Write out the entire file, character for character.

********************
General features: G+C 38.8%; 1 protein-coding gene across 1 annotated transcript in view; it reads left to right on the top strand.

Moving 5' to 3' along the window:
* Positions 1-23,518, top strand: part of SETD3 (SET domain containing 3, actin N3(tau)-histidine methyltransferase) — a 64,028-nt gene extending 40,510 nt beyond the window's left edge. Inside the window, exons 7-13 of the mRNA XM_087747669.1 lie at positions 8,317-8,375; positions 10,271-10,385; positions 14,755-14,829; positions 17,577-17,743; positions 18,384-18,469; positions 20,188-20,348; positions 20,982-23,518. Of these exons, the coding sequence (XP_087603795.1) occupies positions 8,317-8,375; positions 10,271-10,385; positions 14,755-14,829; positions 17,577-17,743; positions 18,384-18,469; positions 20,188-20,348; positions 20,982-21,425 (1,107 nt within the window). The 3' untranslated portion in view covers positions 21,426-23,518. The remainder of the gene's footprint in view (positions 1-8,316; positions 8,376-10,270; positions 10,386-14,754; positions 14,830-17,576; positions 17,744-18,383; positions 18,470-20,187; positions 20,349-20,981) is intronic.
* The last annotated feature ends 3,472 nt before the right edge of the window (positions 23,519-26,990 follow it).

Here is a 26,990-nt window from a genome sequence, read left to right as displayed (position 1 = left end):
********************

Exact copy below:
General features: G+C 38.8%; 1 protein-coding gene across 1 annotated transcript in view; it reads left to right on the top strand.

Moving 5' to 3' along the window:
* Positions 1-23,518, top strand: part of SETD3 (SET domain containing 3, actin N3(tau)-histidine methyltransferase) — a 64,028-nt gene extending 40,510 nt beyond the window's left edge. Inside the window, exons 7-13 of the mRNA XM_087747669.1 lie at positions 8,317-8,375; positions 10,271-10,385; positions 14,755-14,829; positions 17,577-17,743; positions 18,384-18,469; positions 20,188-20,348; positions 20,982-23,518. Of these exons, the coding sequence (XP_087603795.1) occupies positions 8,317-8,375; positions 10,271-10,385; positions 14,755-14,829; positions 17,577-17,743; positions 18,384-18,469; positions 20,188-20,348; positions 20,982-21,425 (1,107 nt within the window). The 3' untranslated portion in view covers positions 21,426-23,518. The remainder of the gene's footprint in view (positions 1-8,316; positions 8,376-10,270; positions 10,386-14,754; positions 14,830-17,576; positions 17,744-18,383; positions 18,470-20,187; positions 20,349-20,981) is intronic.
* The last annotated feature ends 3,472 nt before the right edge of the window (positions 23,519-26,990 follow it).

Here is a 26,990-nt window from a genome sequence, read left to right as displayed (position 1 = left end):